“Birthmom chose us because we already have a successful open arrangement with Andrew’s birth mother. She also wanted openness. Although, because she already parented, and is 35, those boundaries are tough.” Stephanie and Jack
We were chosen by our child’s birthmother because we worked with children:
”I asked her what attracted them to our profile, and she said that they were initially interested because of my occupation (that I work with children) and that we seemed like a good fit overall.” Cindy and Douglas
We were chosen by our child’s birthmother because we were a same-sex couple and adoption was our first choice to create a family:
‘Firstly, our Birthmother was indeed looking for a same-sex couple, and was looking for a couple who truly valued adoption as their first choice for creating a family. We have received some positive feedback from many on our profile and website, and we feel that this is due in no small part to the fact that we celebrate adoption so publicly, and have so much respect for birth families. Beyond that, many of the small aspects of our story resonated with her. Our child’s birthmother is also interested in social justice, the arts, sees adoption as a positive, is exploring her spiritual side, and has a broad definition of family.” Bill and Scott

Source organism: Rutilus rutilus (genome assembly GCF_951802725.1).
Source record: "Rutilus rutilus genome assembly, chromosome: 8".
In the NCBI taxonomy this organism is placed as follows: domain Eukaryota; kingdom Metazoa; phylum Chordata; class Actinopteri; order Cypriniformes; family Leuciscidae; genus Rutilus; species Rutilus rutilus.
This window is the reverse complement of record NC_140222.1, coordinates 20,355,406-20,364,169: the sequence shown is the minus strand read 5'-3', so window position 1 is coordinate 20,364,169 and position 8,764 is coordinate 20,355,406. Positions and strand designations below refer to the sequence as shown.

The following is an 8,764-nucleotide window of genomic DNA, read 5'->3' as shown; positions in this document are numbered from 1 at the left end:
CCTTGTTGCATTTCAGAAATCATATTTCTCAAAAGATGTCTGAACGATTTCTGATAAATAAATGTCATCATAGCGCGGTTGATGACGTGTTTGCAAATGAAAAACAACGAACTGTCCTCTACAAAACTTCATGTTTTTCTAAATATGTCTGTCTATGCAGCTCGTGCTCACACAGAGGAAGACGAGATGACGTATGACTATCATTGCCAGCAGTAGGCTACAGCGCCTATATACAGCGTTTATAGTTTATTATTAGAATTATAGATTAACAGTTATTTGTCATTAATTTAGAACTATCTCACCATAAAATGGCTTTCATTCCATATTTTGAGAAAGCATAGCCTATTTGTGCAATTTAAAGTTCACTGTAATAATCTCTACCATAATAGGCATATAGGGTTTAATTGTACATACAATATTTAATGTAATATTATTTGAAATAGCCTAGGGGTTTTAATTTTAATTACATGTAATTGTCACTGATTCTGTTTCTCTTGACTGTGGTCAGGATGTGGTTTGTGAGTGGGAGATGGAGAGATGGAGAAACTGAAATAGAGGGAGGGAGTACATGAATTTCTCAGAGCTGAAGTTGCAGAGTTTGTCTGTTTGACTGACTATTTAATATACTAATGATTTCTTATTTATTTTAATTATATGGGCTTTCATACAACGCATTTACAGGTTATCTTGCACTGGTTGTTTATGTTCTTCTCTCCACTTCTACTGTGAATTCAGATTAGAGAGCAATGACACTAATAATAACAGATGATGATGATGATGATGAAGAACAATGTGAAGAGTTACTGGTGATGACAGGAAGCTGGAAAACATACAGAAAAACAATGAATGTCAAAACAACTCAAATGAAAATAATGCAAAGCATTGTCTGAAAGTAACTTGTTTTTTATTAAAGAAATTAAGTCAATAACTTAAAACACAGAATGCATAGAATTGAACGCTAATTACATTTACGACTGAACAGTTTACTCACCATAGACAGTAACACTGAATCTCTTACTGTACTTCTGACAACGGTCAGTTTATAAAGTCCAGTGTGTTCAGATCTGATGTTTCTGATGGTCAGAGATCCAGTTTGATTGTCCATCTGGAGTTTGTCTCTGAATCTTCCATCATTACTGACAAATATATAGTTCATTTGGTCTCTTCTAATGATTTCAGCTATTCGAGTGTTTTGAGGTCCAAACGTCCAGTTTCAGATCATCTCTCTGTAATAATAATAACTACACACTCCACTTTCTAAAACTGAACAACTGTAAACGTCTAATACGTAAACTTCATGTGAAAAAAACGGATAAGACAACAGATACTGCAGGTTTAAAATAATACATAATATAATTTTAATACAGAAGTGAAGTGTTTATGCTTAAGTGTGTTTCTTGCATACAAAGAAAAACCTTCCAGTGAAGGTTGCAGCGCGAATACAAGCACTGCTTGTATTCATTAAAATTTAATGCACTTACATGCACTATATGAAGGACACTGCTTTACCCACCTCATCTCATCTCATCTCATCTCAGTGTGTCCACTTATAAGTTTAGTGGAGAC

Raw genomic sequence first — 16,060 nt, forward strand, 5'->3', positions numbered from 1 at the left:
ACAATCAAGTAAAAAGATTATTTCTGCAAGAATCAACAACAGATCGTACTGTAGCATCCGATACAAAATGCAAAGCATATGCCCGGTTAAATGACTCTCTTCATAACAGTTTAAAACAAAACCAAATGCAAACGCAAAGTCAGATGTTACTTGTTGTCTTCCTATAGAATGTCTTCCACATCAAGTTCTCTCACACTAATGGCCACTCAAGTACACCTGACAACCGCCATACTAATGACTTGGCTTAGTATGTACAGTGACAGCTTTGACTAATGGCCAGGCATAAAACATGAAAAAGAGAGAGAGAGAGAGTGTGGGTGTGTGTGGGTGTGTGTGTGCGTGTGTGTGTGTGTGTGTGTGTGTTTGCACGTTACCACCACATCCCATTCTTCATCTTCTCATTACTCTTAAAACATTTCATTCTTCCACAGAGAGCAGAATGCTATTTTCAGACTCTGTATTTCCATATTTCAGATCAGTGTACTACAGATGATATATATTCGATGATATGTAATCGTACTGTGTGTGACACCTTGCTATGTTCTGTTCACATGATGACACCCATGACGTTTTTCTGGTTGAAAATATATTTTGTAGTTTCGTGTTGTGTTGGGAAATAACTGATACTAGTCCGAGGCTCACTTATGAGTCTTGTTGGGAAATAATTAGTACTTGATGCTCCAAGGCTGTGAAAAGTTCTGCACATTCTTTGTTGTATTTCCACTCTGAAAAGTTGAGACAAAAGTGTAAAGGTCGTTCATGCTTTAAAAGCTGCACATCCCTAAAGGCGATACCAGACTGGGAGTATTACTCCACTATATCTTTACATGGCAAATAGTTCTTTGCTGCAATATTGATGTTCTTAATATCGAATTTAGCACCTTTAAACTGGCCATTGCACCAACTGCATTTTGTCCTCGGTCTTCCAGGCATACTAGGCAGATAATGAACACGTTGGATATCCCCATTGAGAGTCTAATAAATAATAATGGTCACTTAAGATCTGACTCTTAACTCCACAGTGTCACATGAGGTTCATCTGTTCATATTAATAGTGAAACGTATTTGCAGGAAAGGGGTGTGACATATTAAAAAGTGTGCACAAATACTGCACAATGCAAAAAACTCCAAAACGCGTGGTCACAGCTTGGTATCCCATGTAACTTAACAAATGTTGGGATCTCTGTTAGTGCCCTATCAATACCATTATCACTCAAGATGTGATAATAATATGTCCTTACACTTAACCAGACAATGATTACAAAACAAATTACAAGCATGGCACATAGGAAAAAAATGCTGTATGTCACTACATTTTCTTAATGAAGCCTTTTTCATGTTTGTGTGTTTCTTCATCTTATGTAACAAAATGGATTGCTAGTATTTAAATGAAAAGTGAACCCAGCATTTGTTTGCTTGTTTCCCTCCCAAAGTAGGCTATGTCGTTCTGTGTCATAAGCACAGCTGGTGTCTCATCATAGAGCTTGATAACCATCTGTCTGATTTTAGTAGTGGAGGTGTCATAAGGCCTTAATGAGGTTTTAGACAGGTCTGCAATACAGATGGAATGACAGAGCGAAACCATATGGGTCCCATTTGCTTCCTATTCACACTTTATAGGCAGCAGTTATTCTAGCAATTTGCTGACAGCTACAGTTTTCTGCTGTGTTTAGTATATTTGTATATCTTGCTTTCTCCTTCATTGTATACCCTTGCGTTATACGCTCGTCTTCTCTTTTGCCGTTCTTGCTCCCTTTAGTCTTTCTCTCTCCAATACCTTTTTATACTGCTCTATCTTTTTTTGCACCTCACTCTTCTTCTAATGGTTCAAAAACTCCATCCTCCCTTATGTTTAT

So there you have it, real adoption match stories by real people. Now before you start tinkering with your profile and slip in details about how much you like to camp or how adoption is the first choice to build your family, keep in mind that when it comes to finding a match just about anything goes.
Perhaps the one lesson you can take away from these stories is that birth mothers often look for people who remind them of who they are or are a reflection of the people they would like to become. One more reason why you shouldn’t embellish your profile with unnecessary or inaccurate details and to just be yourself!
On that note, I’ll give Bill and Scott the final word: “Our advice to prospective adoptive couples is simple: Everyone is here because they very much want to be parents, but no one reason or background or journey is more special or more deserving than any other. What is important is to be honest and forthcoming about your own lives in a positive way, while recognizing that one’s personal struggles may not resonate with the birth family.”
If you’ve found a birth mother match, I’d love to hear how it happened. What worked for you? What was it about you or your parent profile that clicked? Leave your comment in the space below.